# Self-consistency cycle

The term **self-consistency cycle** (SCC) denotes a category of algorithms that determine the electronic ground state by a combination of iterative matrix diagonalization and density mixing.

Figure 1. shows a procedural flowchart of the self-consistency cycle:

- When starting from scratch, the SCC starts with an initial guess for the electronic density of the system under consideration: VASP uses the approximation of overlapping atomic charge densities. The orbitals are initialized with random numbers. Alternatively, the SCC may (re-)start from the orbitals and/or electronic density obtained in a previous calculation.
- The density defines the Hamiltonian.
- By means of iterative matrix diagonalization techniques, one obtains the NBANDS lowest lying eigenstates of the Hamiltonian. The iterative matrix diagonalization algorithms implemented in VASP are the blocked-Davidson algorithm and the residual-minimization method with direct inversion in the iterative subspace (RMM-DIIS). Per default VASP uses the blocked-Davidson algorithm (ALGO = Normal). This step is often referred to as
*iterative optimization/refinement of the orbitals*. - After the eigenstates and eigenvalues of the Hamiltonian, i.e., orbitals and one-electron energies, have been determined with sufficient accuracy, the corresponding partial occupancies of the orbitals are calculated.
- From the one-electron energies and partial occupancies, the free energy of the system is computed.
- From the orbitals and partial occupancies, a new electronic density is constructed.
- In principle, the new density could be directly used to define a new Hamiltonian. In most cases, however, this does not lead to a stable algorithm (on account of, e.g., charge sloshing). Instead, the new density is not used directly but is mixed with the old density. By default VASP uses a Broyden mixer (IMIX). The resulting density then defines the new Hamiltonian for the next round of iterative matrix diagonalization.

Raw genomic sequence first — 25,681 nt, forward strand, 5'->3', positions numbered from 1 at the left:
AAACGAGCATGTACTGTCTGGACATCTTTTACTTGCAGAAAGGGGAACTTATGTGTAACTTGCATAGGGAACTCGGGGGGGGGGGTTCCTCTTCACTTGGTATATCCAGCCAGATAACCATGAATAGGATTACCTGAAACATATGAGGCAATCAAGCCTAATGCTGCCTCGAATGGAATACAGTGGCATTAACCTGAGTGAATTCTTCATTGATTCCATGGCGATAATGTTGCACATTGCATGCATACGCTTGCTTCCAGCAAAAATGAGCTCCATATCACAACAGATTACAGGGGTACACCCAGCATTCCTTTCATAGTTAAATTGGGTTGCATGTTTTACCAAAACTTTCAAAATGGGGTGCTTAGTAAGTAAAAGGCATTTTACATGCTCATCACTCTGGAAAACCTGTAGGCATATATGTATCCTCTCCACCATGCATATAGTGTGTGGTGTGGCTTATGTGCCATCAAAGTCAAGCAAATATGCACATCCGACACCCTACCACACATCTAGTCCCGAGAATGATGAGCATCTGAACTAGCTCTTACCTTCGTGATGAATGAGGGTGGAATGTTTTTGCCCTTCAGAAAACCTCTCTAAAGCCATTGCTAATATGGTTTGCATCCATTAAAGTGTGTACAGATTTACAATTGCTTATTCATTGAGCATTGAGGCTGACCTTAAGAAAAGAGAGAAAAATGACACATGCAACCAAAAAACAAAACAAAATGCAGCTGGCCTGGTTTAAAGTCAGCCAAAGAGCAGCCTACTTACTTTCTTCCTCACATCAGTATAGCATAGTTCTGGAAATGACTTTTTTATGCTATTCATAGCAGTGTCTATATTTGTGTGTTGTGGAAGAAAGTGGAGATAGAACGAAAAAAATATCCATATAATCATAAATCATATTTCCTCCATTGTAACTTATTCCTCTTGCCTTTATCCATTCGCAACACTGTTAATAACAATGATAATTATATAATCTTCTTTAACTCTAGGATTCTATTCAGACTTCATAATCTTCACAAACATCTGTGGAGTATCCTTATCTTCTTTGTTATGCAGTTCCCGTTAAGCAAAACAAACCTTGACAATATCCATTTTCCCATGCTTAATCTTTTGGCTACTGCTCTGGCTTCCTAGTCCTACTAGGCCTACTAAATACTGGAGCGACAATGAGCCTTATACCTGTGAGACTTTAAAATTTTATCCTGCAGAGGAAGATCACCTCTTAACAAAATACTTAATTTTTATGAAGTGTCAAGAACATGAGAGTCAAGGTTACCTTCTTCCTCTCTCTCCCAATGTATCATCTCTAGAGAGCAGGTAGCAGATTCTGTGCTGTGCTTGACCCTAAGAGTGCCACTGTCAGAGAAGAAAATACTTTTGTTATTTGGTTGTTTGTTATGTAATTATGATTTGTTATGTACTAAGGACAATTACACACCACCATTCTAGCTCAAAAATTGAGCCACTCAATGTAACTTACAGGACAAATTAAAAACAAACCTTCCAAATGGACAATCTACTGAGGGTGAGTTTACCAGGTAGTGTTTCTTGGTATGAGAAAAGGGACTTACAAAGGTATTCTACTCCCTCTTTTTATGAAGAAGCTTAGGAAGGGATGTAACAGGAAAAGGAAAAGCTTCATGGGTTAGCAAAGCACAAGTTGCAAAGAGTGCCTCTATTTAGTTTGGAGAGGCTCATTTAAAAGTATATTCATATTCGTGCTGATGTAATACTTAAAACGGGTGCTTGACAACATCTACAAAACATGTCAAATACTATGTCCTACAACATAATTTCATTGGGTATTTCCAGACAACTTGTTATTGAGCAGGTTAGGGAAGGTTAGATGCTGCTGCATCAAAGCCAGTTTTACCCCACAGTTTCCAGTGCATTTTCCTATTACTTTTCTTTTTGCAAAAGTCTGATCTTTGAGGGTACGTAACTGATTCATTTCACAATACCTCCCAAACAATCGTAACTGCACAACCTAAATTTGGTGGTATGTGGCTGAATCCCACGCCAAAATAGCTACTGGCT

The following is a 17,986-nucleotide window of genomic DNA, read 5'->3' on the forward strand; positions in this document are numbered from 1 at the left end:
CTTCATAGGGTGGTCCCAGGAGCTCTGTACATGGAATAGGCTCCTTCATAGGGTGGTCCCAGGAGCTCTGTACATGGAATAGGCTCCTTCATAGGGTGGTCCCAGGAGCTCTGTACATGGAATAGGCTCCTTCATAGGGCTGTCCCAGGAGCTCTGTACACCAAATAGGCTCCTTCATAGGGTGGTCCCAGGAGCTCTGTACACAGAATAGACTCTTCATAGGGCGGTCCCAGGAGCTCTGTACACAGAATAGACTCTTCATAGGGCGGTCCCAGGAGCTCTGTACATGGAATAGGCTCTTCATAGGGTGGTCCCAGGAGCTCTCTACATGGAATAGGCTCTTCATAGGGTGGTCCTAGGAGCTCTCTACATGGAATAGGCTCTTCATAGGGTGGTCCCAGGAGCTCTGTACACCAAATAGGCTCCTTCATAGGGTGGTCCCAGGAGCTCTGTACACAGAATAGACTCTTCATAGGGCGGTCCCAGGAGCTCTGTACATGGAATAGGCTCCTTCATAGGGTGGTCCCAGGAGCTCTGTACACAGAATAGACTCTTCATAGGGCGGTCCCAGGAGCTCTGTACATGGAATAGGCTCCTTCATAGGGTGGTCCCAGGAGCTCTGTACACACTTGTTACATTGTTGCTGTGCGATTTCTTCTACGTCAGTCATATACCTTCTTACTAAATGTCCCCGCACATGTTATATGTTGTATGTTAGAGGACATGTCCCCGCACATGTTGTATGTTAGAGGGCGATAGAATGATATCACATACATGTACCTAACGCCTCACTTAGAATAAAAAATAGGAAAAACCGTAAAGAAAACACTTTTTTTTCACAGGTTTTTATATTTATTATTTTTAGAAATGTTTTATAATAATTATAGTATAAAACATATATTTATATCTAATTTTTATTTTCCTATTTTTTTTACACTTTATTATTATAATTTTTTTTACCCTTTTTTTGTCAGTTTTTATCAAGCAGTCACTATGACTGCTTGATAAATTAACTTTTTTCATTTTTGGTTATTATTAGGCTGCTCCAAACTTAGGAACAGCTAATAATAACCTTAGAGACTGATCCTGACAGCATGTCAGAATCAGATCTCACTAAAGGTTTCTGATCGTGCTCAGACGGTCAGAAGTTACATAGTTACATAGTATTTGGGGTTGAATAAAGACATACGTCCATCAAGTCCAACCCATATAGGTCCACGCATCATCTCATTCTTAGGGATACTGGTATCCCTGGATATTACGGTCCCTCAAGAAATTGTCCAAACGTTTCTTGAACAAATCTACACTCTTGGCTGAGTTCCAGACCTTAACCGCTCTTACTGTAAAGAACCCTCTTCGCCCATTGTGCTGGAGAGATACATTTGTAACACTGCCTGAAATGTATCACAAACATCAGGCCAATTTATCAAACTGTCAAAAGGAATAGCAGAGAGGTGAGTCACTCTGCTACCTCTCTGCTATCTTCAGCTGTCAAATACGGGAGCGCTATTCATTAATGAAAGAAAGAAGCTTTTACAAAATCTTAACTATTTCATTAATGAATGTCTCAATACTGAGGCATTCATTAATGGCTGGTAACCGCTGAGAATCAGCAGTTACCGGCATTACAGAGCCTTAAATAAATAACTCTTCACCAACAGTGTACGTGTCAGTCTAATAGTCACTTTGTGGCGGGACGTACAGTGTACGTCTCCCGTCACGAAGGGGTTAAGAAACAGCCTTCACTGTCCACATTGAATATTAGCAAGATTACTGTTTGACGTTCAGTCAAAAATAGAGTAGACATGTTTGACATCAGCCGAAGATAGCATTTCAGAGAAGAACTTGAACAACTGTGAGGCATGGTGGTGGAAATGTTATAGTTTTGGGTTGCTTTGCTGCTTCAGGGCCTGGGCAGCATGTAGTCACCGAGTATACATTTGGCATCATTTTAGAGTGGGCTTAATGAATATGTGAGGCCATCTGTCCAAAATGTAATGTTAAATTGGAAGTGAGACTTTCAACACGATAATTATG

Steps 2-7 are repeated until the change in the free energy from one cycle to the next drops below a specific threshold (EDIFF).

Note that when starting from scratch (ISTART = 0), the self-consistency cycle procedure of VASP always begins with several (NELMDL) cycles where the density is kept fixed at the initial approximation (overlapping atomic charge densities). This ensures that the wavefunctions that are initialized with random numbers have converged to something sensible before they are used to construct a new charge density.

Especially in case of the RMM-DIIS the initial set of orbitals plays a critical role. Therefore, either the number of non-selfconsistent cycles is chosen to be large (NELMDL = 12, for ALGO = VeryFast), or the non-selfconsistent cycles are done with the blocked-Davidson algorithm before switching over to the use of the RMM-DIIS (ALGO = Fast).

Furthermore, note that per default (LDIAG=.TRUE.) the iterative refinement of the orbitals is preceded (RMM-DIIS) or followed (blocked-Davidson) by a diagonalization of the subspace spanned by the current orbitals. In case of the RMM-DIIS, the optimization step is additionally followed by an orthogonalization of the refined orbitals.

With respect to the aforementioned it should be emphasized that, in principle, the RMM-DIIS method should also converge without any explicit subspace diagonalization and/or re-orthonormalization. However, in our experience their inclusion speeds up the convergence of the self-consistency cycle so substantially that it shortens the time-to-solution of most calculations, even though these operations scale as .

For (a lot) more details on the self-consistency cycle and associated algorithms in VASP, we recommend the seminal papers by Kresse and Furthmüller.^{[1]}^{[2]}